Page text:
Tuesday, January 31, 2012

North Cyprus Vegetables - Bamya

Okra - or as they are known in Turkish, Bamya. These are also known as "ladies' fingers" or "gumbo" because of their shape. This vegetable is easily grown in North Cyprus, as it thrives in warm temperate regions, and is very resistant to heat and drought. The flavour has been likened to aubergine, however the texture is completely different and takes some getting used to.

When you are buying Okra, you should ensure that they are crisp and firm so that they would snap cleanly when bent. They should be free of brown marks, and not too large - around 7 - 10cm is best. You can store Okra in the fridge in a paper bag for around 2 - 3 days, or you can freeze it (providing you blanch the whole okra in water for around 2 minutes first) for up to 12 months. Once cooked okra will last around 2 - 3 days in a sealed container in the fridge.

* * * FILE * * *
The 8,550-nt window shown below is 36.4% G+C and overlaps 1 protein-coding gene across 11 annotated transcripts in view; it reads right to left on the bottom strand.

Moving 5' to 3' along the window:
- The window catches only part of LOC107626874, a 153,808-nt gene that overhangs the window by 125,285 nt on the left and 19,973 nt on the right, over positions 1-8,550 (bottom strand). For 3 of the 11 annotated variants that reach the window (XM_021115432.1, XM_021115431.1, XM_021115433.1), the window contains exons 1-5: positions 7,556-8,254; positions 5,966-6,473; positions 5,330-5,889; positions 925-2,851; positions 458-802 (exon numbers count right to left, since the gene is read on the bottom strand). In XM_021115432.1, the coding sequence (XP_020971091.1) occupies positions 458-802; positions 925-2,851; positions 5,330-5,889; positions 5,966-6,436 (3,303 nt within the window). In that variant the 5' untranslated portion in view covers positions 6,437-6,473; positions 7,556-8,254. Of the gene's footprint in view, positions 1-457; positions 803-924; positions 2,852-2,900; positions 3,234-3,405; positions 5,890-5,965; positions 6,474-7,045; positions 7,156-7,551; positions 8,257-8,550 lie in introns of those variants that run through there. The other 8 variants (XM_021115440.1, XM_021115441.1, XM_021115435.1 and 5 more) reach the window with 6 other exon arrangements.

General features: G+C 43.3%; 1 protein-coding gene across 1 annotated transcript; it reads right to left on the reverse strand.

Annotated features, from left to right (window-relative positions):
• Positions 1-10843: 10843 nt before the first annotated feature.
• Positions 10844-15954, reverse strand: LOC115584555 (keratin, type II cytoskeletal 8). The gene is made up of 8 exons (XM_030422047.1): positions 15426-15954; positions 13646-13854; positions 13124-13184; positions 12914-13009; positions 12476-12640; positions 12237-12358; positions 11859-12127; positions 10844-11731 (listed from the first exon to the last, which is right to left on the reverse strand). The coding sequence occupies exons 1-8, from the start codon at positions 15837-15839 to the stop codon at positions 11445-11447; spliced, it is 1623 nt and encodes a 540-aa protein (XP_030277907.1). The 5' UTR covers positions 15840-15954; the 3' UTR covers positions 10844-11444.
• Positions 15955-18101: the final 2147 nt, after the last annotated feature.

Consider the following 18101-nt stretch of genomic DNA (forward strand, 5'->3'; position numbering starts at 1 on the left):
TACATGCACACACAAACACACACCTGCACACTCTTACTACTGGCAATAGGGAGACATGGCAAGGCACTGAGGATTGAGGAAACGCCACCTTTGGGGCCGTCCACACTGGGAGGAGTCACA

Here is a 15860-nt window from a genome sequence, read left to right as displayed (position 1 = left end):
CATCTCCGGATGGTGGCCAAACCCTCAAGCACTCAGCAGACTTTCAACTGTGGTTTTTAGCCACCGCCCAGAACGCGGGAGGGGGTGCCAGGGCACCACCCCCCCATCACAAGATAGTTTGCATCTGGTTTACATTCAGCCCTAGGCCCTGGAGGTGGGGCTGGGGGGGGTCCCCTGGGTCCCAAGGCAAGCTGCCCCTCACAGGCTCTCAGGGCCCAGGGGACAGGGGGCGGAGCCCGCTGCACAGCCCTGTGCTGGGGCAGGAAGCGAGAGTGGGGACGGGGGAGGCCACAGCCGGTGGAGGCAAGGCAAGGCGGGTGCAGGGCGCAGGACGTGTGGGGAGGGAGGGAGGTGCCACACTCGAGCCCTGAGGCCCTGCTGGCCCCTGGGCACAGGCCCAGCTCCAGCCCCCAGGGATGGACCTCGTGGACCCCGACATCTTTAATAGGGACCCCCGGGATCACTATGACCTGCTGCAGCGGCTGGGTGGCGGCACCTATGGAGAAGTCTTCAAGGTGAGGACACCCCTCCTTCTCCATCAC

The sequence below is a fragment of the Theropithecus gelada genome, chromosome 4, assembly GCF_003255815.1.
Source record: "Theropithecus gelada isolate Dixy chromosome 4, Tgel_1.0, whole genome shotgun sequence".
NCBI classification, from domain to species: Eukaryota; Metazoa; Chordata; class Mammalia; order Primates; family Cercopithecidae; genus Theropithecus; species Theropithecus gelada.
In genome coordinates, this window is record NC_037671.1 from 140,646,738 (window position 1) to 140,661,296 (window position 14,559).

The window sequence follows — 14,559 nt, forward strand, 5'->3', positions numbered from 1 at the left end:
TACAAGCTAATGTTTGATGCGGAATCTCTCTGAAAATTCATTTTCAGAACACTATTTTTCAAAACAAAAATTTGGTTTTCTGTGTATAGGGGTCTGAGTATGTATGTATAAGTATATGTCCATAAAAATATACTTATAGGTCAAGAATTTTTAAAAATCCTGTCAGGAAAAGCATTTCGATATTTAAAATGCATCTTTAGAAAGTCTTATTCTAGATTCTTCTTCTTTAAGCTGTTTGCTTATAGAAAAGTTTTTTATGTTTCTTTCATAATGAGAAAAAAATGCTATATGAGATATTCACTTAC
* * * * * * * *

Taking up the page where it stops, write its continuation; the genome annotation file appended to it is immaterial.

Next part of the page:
The texture of Okra varies dramatically depending on how it is cooked. The idea is to keep the okra whole if you do not want to use them to thicken dishes, but either way you need to slice the stalks off, but ensure that you do not pierce the pod if you want to cook them whole. You can eat them raw in salads, or add them to curries, stews or casseroles.

Okra can become very slimy when chopped and cooked as it produces a glutinous substance from the seeds which is very good for thickening soups and stews. If you intend to use the okra to thicken stews or soups, you can just add the seeds, or chop the okra thinly and place in the stew or soup. If you boil them for long enough, the sliminess eventually dissolves.

Many people prefer to quickly cook the okra to prevent them going slimy - you can stir fry the whole okra for around 6 - 12 minutes, grill them whole for around 2 - 3 minutes each side or steam them whole for around 5 minutes. You can also try adding an acidic substance to the water, such as a few drops of lemon juice or vinegar to prevent slime.  

Okra seeds actually have other uses aside from cooking - the seeds can be pressed and made into oil, or they can be ground and made into a caffeine free substitute for coffee.

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